A Sermon From All Saints’ Episcopal Church, Briarcliff Manor
Sermon preached by the Rev. Timothy E. Schenck, Rector, on April 10, 2005.
Based on Luke 24:13-35 (3 Easter, Year A).
Traveling lends itself to conversation. A long car ride is the perfect opportunity to catch up with a spouse or a child. There’s something about the passing countryside that makes a ride on Amtrak conducive to chatting. Parents of teenagers tell me the car is the perfect place to have important talks with their kids. Mostly because they’re trapped. And when I’m not refereeing disputes and threatening to “turn this car right around,” family trips are great opportunities for quality time with our boys.
The story of the Road to Emmaus is a journey narrative. And a perfect opportunity for great conversation. Luke tells us the distance between Jerusalem and Emmaus was “about 7 miles.” Certainly plenty of time for this “stranger” to explain the salvation story to a couple of disciples.
It’s not clear why the disciples were going to Emmaus. Or what was there. Shopping, nightlife. But it doesn’t really matter. Because in a sense, we’re all on the Road to Emmaus. There are moments of our personal and collective journeys when we don’t recognize the presence of Christ in our lives. And yet there’s Jesus, walking with us even when we fail to recognize him. As with the two disciples, he’s in our very midst even when we don’t see or acknowledge his presence.
That great poem St. Patrick’s Breastplate – attributed to the saint himself – is a wonderful reminder of Christ’s presence in our lives. A wonderful reminder of Christ’s place along our journeys. “Christ be with me, Christ within me, Christ behind me, Christ before me, Christ beside me, Christ to win me, Christ to comfort and restore me. Christ beneath me, Christ above me, Christ in quiet, Christ in danger, Christ in hearts of all that love me, Christ in mouth of friend and stranger.” Our journey itself is the Breastplate. We can walk boldly with faith, despite any obstacles we may encounter along the way, precisely because Christ is behind us and before us and beside us. That’s the power of the resurrection. Whether we recognize or fail to recognize the risen Christ he is with us. Just as he was with the disciples on the Road to Emmaus.
The journey of life is, in its essence, the Road to Emmaus. Our personal destinations are not what matters as much as recognizing Jesus along the journey. The journey itself is the destination. And those we meet en route, our fellow pilgrims, need our love and attention. Life is all about the journey. It’s about entertaining the angels in our midst, recognizing that each person we encounter holds a piece of the risen Christ.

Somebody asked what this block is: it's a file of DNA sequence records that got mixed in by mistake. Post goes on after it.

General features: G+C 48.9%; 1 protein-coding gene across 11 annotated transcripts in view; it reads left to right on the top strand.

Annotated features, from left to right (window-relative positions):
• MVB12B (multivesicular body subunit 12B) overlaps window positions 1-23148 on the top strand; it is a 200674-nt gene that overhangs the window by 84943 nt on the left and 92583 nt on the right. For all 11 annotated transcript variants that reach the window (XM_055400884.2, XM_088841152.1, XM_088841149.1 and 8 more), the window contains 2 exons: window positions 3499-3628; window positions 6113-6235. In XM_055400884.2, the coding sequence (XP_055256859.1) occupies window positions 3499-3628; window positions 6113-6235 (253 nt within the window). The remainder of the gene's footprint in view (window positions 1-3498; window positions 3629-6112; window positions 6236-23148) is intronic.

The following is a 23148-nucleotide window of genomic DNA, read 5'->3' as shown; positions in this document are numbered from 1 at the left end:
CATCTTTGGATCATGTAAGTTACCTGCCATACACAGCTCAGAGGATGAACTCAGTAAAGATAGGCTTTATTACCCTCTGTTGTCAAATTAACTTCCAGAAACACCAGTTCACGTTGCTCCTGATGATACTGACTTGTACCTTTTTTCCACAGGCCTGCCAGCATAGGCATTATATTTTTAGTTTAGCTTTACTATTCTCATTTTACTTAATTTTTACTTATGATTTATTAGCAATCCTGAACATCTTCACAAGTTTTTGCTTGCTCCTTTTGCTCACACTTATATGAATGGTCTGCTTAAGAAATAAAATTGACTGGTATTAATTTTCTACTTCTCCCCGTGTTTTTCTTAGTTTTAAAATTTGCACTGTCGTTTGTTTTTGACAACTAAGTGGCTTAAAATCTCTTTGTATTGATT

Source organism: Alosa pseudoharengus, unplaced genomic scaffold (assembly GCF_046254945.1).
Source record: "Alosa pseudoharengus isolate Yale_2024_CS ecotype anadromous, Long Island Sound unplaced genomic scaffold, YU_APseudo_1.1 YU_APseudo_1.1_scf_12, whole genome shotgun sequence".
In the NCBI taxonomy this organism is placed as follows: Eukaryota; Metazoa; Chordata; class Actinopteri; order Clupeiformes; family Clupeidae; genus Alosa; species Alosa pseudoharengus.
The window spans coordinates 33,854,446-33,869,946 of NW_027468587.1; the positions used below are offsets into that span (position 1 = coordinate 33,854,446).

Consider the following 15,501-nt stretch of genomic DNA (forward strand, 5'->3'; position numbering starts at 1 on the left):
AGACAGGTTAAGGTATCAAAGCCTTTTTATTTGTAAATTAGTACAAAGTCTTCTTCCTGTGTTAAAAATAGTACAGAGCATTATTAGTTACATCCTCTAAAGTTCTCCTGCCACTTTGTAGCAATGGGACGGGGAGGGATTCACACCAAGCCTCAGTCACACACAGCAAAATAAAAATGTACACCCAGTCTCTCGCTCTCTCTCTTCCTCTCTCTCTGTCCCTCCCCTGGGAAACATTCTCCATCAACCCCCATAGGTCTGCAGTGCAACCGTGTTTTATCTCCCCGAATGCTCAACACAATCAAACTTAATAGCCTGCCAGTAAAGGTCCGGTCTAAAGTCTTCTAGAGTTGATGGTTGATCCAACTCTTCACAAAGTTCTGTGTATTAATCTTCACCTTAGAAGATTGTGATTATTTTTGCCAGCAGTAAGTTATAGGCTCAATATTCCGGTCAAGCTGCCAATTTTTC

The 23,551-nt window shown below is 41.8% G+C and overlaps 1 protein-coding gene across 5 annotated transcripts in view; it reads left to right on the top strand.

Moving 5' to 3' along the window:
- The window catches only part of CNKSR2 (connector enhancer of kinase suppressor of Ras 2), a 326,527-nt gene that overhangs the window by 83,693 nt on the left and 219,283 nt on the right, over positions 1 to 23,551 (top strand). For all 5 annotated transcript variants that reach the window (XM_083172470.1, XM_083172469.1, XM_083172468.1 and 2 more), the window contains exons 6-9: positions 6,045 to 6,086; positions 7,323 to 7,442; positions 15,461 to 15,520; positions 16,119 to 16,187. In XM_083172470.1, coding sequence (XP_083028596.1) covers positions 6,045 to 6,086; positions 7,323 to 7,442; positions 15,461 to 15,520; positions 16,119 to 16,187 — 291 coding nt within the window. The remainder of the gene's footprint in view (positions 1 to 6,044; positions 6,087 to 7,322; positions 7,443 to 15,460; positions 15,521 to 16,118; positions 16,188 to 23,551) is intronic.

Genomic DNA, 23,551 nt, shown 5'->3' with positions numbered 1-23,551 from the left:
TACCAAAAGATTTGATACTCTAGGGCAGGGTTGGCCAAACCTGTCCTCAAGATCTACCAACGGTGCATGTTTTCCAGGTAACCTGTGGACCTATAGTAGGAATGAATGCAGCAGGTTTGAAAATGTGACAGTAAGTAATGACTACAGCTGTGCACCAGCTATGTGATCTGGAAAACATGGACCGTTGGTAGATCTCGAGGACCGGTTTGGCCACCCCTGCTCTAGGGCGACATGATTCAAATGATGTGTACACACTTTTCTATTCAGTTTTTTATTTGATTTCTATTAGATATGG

We don’t always get the Road to Damascus. You know, the one where Paul was blinded by a great flash of light as he met Jesus. Our journeys are usually less dramatic, but no less powerful. Because nothing is more compelling than recognizing that we walk with Jesus at each moment, at each step of our lives. The road to Emmaus reflects the ordinariness of our journey. God’s entrance into the world in human form, his cross and resurrection all sanctify the ordinary. Because the risen Christ walks with us throughout the mundane, all is extraordinary. There is no ordinary life. There is no ordinary existence. There is no ordinary time. All is blessed and infused with the spirit of God. And that’s the miracle of the journey.
Coming face to face with the risen Christ is the equivalent of coming face-to-face with God. The disciples along the Road to Emmaus experienced this. But the Easter miracle is that this is not limited to the first Christians, to the actual witnesses of Christ. It’s not a matter of being in the right place at the right time. They’re not “luckier” than the believers to follow or somehow more blessed. We too come face-to-face with Christ. Jesus is made known to the disciples in the breaking of the bread, just as he is made known to us in the breaking of our communion bread. The presence of Christ transcends the experiences of the first disciples. And it’s why we can say with the utmost conviction that Christ is indeed behind and before and beside us. Which makes the very journey of our lives miraculous.
© The Rev. Tim Schenck 2005